Playfair was an opponent of Gottfried Leibniz's vis viva principle, an early version of the conservation of energy. In 1808, he launched an attack[3] on John Smeaton and William Hyde Wollaston's work championing the theory.

Although a wealthy man, Playfair was buried in an unmarked grave in Old Calton Cemetery, on Waterloo Place in Edinburgh. The monument to his memory, on Calton Hill, is visible from the spot. His, and his brother's, graves were marked in 2011 thanks to a local campaign.[4]

Family[edit]

John's brothers were architect James Playfair and engineer William Playfair. His nephew, William Henry Playfair (1790-1857) was an eminent architect in Scotland. His nephew designed the monument to his memory on Calton Hill.[5]

Honours[edit]

Critical bibliography[edit]

A four-volume collected edition of Playfair's works, with a memoir by James G. Playfair, appeared at Edinburgh in 1822.[8]

His writings include a number of essays contributed to the Edinburgh Review from 1804 onwards, various papers in the Philosophical Transactions of the Royal Society (including his earliest publication, "On the Arithmetic of Impossible Quantities", 1779, and an "Account of the Lithological Survey of Schehallion", 1811) and in the Transactions of the Royal Society of Edinburgh ("On the Causes which Affect the Accuracy of Barometrical Measurements" and others), the articles "Aepinus" and "Physical Astronomy", and a "Dissertation on the Progress of Mathematical and Physical Science since the Revival of Learning in Europe" in the Encyclopædia Britannica (Supplement to fourth, fifth and sixth editions).

His Elements of Geometry first appeared in 1795 and has passed through many editions; his Outlines of Natural Philosophy (2 vols., 1812-1816) consist of the propositions and formulae which were the basis of his class lectures. Playfair's contributions to pure mathematics were not considerable, his papers "On the Arithmetic of Impossible Quantities" and "On the Causes which Affect the Accuracy of Barometrical Measurements", and his Elements of Geometry, all already referred to, being the most important. His lives of Matthew Stewart, Hutton, and Robison, many of his reviews, and above all his "Dissertation" are of the utmost value.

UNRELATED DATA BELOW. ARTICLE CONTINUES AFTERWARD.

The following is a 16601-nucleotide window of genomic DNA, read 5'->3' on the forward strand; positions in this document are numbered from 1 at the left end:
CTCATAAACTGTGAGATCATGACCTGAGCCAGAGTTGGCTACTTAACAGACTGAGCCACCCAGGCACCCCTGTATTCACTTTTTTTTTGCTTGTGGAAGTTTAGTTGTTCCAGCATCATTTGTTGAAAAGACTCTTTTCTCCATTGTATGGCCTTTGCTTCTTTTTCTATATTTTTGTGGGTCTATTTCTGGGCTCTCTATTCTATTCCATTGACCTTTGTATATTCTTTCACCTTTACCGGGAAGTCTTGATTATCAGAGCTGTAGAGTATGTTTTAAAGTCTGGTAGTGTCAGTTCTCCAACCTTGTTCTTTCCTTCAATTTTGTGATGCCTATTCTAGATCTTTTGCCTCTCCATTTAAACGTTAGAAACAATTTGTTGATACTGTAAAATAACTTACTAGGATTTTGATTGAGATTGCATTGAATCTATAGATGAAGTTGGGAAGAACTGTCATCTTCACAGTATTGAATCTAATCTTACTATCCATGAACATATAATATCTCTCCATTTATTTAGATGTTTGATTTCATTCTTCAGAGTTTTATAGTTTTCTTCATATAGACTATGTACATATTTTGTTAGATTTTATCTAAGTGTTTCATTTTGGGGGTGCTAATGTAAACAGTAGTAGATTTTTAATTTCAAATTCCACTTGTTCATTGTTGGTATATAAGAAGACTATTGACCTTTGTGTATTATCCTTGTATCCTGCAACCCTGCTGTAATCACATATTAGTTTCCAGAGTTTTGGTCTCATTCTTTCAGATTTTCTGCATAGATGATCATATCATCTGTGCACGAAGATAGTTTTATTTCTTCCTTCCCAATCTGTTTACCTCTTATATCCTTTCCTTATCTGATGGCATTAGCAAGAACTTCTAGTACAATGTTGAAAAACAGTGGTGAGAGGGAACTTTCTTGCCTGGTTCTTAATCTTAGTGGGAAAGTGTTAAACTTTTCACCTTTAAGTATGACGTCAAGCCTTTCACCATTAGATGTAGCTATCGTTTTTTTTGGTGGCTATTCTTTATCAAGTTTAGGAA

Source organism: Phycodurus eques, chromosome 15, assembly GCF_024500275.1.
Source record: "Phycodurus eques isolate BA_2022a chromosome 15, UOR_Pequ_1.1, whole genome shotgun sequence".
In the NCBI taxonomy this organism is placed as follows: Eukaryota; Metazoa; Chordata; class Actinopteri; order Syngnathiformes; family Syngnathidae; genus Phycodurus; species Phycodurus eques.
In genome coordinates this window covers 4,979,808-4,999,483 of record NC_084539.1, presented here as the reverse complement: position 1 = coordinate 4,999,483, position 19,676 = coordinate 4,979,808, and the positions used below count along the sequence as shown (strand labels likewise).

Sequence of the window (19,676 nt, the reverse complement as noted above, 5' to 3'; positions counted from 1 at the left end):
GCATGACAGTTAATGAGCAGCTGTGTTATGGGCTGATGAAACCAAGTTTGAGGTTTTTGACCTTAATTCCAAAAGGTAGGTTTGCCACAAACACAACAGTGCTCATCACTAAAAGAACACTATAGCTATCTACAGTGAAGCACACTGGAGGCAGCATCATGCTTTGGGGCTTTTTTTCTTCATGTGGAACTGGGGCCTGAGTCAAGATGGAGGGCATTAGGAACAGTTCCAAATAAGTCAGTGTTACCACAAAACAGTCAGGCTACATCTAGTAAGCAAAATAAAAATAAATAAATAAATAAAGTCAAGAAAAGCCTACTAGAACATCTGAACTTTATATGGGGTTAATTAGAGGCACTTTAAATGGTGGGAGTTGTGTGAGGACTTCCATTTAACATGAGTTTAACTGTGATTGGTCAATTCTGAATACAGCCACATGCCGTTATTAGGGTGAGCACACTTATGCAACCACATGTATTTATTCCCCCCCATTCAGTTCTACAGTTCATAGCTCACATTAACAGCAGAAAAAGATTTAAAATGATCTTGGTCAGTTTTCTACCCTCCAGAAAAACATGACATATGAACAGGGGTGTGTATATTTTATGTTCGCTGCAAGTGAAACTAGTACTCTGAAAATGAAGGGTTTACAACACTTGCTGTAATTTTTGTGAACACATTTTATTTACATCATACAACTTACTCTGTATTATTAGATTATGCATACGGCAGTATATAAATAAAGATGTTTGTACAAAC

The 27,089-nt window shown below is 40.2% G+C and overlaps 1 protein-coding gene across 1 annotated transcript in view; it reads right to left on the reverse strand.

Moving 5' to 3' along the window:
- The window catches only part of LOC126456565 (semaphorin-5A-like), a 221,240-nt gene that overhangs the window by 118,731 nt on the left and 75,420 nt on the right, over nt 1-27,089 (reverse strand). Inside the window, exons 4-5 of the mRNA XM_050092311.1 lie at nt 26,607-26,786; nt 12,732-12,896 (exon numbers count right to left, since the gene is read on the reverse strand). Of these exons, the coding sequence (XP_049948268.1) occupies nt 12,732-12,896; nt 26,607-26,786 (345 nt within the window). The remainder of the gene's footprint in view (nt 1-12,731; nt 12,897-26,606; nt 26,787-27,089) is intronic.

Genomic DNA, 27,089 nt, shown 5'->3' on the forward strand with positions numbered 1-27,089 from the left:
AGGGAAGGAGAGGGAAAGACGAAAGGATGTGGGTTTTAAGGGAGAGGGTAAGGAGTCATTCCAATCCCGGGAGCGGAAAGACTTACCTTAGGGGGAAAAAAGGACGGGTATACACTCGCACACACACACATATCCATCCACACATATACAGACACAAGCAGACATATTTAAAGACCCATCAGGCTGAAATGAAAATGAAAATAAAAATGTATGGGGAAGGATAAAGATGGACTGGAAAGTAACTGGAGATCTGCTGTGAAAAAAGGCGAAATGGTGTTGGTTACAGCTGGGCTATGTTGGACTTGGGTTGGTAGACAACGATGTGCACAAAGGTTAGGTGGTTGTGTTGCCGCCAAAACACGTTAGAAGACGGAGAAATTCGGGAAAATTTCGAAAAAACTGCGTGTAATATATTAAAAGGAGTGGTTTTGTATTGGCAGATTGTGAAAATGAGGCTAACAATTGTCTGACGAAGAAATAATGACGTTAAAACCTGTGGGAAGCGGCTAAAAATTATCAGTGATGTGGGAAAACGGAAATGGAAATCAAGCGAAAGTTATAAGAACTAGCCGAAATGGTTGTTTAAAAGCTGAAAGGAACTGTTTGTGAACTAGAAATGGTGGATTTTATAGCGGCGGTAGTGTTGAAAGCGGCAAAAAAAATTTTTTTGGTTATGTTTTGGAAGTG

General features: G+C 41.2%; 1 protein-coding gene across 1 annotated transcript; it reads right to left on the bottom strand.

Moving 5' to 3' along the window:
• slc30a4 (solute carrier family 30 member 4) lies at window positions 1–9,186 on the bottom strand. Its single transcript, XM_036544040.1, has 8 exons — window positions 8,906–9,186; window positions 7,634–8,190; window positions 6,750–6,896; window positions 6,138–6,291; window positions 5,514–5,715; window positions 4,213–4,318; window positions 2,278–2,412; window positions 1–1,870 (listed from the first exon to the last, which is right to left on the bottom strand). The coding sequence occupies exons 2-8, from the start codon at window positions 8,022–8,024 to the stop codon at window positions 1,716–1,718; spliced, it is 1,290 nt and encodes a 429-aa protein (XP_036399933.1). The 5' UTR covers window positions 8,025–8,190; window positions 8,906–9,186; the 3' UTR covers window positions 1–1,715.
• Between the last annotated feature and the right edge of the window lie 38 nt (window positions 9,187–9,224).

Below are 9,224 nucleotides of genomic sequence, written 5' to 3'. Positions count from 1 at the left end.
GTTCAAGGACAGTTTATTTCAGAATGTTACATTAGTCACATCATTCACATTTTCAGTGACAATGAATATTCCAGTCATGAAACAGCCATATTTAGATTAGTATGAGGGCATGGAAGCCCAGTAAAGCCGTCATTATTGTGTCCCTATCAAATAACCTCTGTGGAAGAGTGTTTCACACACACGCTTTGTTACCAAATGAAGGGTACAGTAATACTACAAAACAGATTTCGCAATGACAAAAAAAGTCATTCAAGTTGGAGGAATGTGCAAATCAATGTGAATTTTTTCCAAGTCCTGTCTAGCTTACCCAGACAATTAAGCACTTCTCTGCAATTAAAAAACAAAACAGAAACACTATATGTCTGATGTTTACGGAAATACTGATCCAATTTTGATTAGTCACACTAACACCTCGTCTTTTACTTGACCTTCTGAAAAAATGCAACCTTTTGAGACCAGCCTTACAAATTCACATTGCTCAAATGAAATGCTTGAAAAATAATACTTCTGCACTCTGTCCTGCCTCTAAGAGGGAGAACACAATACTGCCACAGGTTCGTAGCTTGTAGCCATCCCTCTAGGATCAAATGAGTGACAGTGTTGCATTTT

Notes[edit]

  1. ^ Playfair, John (1802). Illustration of the Huttonian Theory. Edinburgh: Cadell & Davies.  at archive.org
  2. ^ J. Playfair and Euclid, Elements of geometry; containing the first six books of Euclid, with two books on the geometry of solids. To which are added, elements of plane and spherical trigonometry, J.B. Lippincott & Co, 1860, p. 291. Available online from Google Books. See also Cajori's A History of Mathematics.
  3. ^ Edinburgh Review, 12, 1808, 120–130
  4. ^ http://www.ewht.org.uk/news/183/102/Fitting-tribute-to-a-distinguished-man
  5. ^ Biographical Dictionary of Eminent Scotsmen (1856), reproduced in Significant Scots
  6. ^ Information about Playfairite on Mindat database, Retrieved on 19 April 2012.
  7. ^ J.L. Jambor (1967) New lead sulfantimonides from Madoc, Ontario; Part 2, Mineral descriptions, Canadian Mineralogist, vol. 9, 194-6
  8. ^ See the Collected Works of John Playfair on the Internet Archive (www.archive.org)

External links[edit]

Public Domain This article incorporates text from a publication now in the public domainChisholm, Hugh, ed. (1911). Encyclopædia Britannica (11th ed.). Cambridge University Press.